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AMD provides a first glance at Zen Summit Ridge performance

by Mark Tyson on 18 August 2016, 14:01


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AMD held a special event last night in San Francisco to provide further architectural details and comparative performance demonstration of its Zen processors. Probably the highlight of 'The Path to Zen' event was the first-ever official Zen performance demo featuring AMD's Summit Ridge vs. the Intel Broadwell-E. In other segments of the presentation we learned about and saw a demo of 'Naples', a Zen-based 32 core, 64 thread server product.

Kicking off the event, Dr. Lisa Su, president and CEO of AMD, said that "The performance and efficiency of our Zen core showcases AMD at its best." She went on to detail how the company has spent the last four years building up to the Zen launch. The 'clean sheet' design of the processor has enabled AMD to increase the performance, throughput, and efficiency of these new CPUs and deliver "a 40 per cent generational improvement in instructions per clock".

Mark Papermaster, senior vice president and chief technology officer at AMD, joined in the presentation about the background to Zen, claiming that the Zen is a once in a lifetime project with a huge potential to impact the future. It is envisioned that Zen-based CPUs will be present in systems as diverse as fanless 2-in-1s, embedded systems, high-performance computing, and the datacentre.

Zen-based Summit Ridge desktop chips are expected to be the first Zen parts to launch. These chips will use the AMD AM4 socket, compatible with 7th Generation AMD A-Series desktop processors – previously codenamed Bristol Ridge. The AM4 platform provides dedicated PCIe lanes for cutting-edge USB, graphics, data and other I/O. Other key technologies include; DDR4 memory, PCIe Gen 3, USB 3.1 Gen2 10Gbps, NVMe, and SATA Express.

Desktop availability in volume is expected to be in the first quarter of 2017 but there might be some limited volumes of Zen chips shipped before New Year. A laptop processor combining Zen cores and integrated graphics will be introduced next year.

Comparative tests

We don't have the test numbers to share with you today, just the testing methodology and overall result. For its comparative performance demo AMD ran an 8-core, 16-thread Summit Ridge desktop processor (engineering sample) against a "similarly configured 8-core, 16-thread Intel Core i7 Broadwell-E processor" launched in June. To provide a level playing field, both system CPUs ran at 3.0GHz. The two machines ran multi-threaded Blender rendering software to complete a specific task. The result? AMD's Zen-based processor outperformed Intel's chip. No chart or detail about the margin of the win has been shared by AMD at the time of writing.

In the demo of 'Naples', this Zen-based 32 core, 64 thread chip was shown off running in a dual processor server running the Windows Server operating system. Naples is scheduled to launch in Q2 of 2017.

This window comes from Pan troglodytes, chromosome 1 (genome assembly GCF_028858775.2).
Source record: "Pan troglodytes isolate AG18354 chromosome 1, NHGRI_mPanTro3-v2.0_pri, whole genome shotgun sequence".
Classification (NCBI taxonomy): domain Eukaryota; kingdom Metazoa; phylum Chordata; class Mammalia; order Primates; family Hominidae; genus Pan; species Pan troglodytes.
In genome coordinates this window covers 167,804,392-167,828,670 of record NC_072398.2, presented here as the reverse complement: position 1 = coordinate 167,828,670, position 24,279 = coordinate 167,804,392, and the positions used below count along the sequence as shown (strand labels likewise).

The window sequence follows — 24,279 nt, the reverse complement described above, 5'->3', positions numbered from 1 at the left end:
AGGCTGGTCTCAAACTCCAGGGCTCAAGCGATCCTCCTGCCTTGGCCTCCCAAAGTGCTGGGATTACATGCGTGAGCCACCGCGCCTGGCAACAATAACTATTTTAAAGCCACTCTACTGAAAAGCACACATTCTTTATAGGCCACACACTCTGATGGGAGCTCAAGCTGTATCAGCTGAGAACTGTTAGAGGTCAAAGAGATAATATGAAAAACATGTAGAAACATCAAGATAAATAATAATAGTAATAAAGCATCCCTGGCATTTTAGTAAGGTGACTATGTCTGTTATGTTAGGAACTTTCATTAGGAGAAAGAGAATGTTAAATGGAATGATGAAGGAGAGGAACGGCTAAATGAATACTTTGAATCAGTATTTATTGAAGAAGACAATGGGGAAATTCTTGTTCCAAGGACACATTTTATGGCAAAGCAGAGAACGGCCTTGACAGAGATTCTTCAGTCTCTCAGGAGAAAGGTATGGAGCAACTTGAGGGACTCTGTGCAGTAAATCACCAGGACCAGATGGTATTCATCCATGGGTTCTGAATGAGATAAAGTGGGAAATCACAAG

Further information about the Zen architecture will be provided next week at Hot Chips 28.

HEXUS Forums :: 38 Comments

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I feel like AMD thinks we get excited with these vague tidbits…..
I feel like AMD thinks we get excited with these vague tidbits…..

They're not meant for us, they're meant for investors, and they're not meant to excite, they're meant to reassure. If you're sunk money into AMD at any point over the last few years you're probably beginning to wonder where the return on investment is going to come from. This presentation was clearly aimed at convincing investors that AMD's tech roadmap is primed to return them to healthy profitability. Given AMDs last few years, a high end desktop processor that competes with Intel's extreme platform is a welcome claim - only question now is whether AMD can deliver.
Oh, Zen, I'd almost forgot about these…..
Desktop availability in volume is expected to be in the first quarter of 2017 but there might be some limited volumes of Zen chips shipped before New Year.

Hmm, the launch window keeps slipping, though I can't imagine AMD daring to delay it much more. APUs out in Q2 perhaps? Though these too could be delayed to let the Zen CPUs settle in sales wise.
I find a couple of points about this quite reassuring; first they have now explicitly said the 40% IPC improvement is vs Excavator, I'm not sure if they have before and there are still people claiming it was vs Piledriver.

Second, they seem to have compared it pretty fairly to an equivalent Intel chip - when I read the brief I half expected them to be comparing to a 4C8T i7 - to see it compared in a multithreaded application to a workstation class Intel processor with an identical number of cores is a relief.

Of course we still don't know final clocks or measured power consumption but the graph does at least state energy per cycle is on par with Excavator, which is quite an efficient core. And 3GHz gives us at least a minimum of what to expect; the base frequency of the 8 core Broadwell-E i7 is only 200MHz higher.